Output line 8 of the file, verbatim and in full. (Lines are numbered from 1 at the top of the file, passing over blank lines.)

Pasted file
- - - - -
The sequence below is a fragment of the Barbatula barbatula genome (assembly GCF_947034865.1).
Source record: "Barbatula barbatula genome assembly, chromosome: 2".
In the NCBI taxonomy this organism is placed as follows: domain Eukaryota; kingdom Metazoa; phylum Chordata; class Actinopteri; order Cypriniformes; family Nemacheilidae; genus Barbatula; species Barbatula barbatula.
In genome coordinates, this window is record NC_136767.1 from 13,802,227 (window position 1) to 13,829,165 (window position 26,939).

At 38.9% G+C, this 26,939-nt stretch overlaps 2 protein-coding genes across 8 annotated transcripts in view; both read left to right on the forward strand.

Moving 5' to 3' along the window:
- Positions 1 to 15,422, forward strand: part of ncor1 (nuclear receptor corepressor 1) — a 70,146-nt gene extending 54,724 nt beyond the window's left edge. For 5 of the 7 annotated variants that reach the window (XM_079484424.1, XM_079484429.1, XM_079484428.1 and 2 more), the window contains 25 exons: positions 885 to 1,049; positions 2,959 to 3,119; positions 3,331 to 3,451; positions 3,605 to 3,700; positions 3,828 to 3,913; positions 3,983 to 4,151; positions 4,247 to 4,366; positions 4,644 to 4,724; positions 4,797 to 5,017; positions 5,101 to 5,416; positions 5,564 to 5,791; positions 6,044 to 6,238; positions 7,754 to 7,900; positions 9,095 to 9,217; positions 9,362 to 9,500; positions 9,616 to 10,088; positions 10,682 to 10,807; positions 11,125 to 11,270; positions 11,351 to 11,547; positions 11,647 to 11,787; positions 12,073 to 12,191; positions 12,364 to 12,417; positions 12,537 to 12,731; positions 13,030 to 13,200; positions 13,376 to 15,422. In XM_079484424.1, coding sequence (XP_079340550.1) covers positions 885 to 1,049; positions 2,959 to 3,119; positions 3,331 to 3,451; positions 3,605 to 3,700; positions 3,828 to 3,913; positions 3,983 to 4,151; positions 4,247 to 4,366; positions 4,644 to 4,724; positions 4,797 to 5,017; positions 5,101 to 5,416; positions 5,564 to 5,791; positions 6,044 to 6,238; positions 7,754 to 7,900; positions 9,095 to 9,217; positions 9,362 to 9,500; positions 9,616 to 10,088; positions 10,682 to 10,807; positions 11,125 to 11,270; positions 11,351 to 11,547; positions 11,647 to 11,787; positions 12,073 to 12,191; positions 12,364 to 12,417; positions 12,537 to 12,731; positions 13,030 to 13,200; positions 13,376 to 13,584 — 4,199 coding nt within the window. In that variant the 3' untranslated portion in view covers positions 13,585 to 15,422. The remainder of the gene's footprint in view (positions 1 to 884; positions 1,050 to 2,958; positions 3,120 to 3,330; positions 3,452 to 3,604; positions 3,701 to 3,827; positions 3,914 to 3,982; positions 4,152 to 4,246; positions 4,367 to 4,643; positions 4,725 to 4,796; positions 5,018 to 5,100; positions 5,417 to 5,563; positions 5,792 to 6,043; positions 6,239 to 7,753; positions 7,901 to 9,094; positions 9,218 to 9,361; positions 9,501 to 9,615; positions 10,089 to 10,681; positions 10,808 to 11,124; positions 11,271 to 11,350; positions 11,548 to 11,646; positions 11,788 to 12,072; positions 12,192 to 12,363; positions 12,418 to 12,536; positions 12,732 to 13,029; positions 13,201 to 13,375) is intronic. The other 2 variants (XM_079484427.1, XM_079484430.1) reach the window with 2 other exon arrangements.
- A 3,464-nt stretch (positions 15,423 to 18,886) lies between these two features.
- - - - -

- A 3,464-nt stretch (positions 15,423 to 18,886) lies between these two features.